Blueberries were called “star fruits” by North American indigenous people, because of the five star shape that it forms at the blossom end of the berry. They are perennial flowering plants which are part of the same family as the cranberry. These plants vary in size which can range from 10 centimetres up to 4 metres. There are two different types of blueberries namely, highbush or lowbush. The highbush plants can reach heights of up to 2 metres whereas the lowbush grows to about 600mm which thrive better in colder climates. Highbush blueberries grow in a wider range than that of the lowbush. Highbush berries are bigger than the lowbush and grow more abundantly.

 

We stock many different varieties of blueberries. The highbush varieties are as follows:

Biloxi

The Biloxi blueberry performs exceptionally well in climates with little to no frost and can even be grown in tropical conditions. This is a great variety for the warmer climates. It is an early season fruiting variety; thus, it will fruit in the Spring, September to November. This plant grows very well and has blue green colour foliage with white flowers. The berries are medium sized, light blue in colour and very firm. Excellent for fresh eating.

 

Georgia Gem

The Georgia Gem blueberry is a mid-season fruiting variety, meaning it will fruit between November and January. It has a blue green colour foliage, and is self-pollinating. The fruits are medium sized and sweet, with a hint of tart in flavour.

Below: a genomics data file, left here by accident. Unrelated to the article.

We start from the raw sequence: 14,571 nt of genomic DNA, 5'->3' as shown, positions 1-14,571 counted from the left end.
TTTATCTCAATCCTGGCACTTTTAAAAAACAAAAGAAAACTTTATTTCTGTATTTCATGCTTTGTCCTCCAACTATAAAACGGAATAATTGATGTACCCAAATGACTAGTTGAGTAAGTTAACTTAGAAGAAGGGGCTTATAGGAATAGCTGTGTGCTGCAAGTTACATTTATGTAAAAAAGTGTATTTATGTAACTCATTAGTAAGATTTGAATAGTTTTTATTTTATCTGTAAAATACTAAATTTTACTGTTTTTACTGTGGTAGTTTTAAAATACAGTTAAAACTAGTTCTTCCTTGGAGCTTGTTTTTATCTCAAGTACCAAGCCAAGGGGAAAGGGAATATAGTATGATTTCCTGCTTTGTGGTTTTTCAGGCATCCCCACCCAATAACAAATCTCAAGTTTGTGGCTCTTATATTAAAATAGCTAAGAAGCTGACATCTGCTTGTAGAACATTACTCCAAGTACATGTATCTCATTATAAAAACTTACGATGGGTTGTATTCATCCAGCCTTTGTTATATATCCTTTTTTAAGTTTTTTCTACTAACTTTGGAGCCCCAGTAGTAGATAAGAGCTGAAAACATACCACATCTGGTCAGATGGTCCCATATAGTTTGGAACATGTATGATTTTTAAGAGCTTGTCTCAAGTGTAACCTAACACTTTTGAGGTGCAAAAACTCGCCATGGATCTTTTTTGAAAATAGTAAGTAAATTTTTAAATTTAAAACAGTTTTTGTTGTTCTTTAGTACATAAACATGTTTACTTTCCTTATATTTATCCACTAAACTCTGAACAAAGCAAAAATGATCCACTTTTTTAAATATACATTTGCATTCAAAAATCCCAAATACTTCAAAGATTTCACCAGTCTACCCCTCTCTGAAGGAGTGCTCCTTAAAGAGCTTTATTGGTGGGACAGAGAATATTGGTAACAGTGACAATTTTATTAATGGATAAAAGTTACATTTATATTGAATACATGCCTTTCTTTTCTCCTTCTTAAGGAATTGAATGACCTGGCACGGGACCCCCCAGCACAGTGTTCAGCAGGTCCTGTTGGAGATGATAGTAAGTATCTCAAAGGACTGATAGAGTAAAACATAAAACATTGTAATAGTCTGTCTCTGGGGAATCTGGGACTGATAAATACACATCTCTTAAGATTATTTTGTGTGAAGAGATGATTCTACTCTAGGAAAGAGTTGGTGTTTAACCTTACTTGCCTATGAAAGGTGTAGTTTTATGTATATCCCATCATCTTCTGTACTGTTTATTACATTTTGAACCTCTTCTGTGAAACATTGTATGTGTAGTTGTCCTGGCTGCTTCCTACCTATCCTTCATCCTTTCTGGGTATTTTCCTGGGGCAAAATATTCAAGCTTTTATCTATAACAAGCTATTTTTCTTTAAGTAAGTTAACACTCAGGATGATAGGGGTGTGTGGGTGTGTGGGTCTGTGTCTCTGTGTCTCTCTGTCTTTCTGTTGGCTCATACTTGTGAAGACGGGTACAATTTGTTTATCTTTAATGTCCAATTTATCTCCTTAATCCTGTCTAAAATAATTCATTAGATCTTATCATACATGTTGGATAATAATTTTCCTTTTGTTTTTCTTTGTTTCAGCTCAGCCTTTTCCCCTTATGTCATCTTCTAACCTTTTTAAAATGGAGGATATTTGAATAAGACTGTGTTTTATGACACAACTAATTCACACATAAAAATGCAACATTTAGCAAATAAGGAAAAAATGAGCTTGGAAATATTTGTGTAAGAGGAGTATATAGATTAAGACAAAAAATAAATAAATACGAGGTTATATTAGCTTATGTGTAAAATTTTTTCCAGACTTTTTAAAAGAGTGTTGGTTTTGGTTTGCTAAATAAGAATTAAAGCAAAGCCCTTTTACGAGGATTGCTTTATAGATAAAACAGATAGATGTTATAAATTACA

Gulf Coast

The Gulf Coast self-pollinating blueberry is ideal for coastal areas. This berry is an early fruiting variety; thus it will bear fruit between September and November. The plant produces medium to large fruit with a good tangy flavour.

 

O’Neal

The O’Neal blueberry is an early season fruiting variety. It is a self-pollinating cultivar with large berries that are sweet and firm. The plants are vigorously upright with a grey tint to the foliage. The flowers are white bell-shaped, whereas the plants turn a red colour during fall.

 

Sharpblue

The Sharpblue blueberry is one of the most adaptable low chill cultivars. This is also an early season fruiting variety which is self-pollinating. It produces small beautiful white flowers. The fruit are medium sized with a dark blue colour.

 

Star

The Star blueberry is also an early fruiting self-pollinating variety. The fruits are medium to large with a dark blue colour. The plant has a moderately upright growth with blue green and yellow foliage. Clusters of white flowers form during spring which ultimately turns into sweet berries.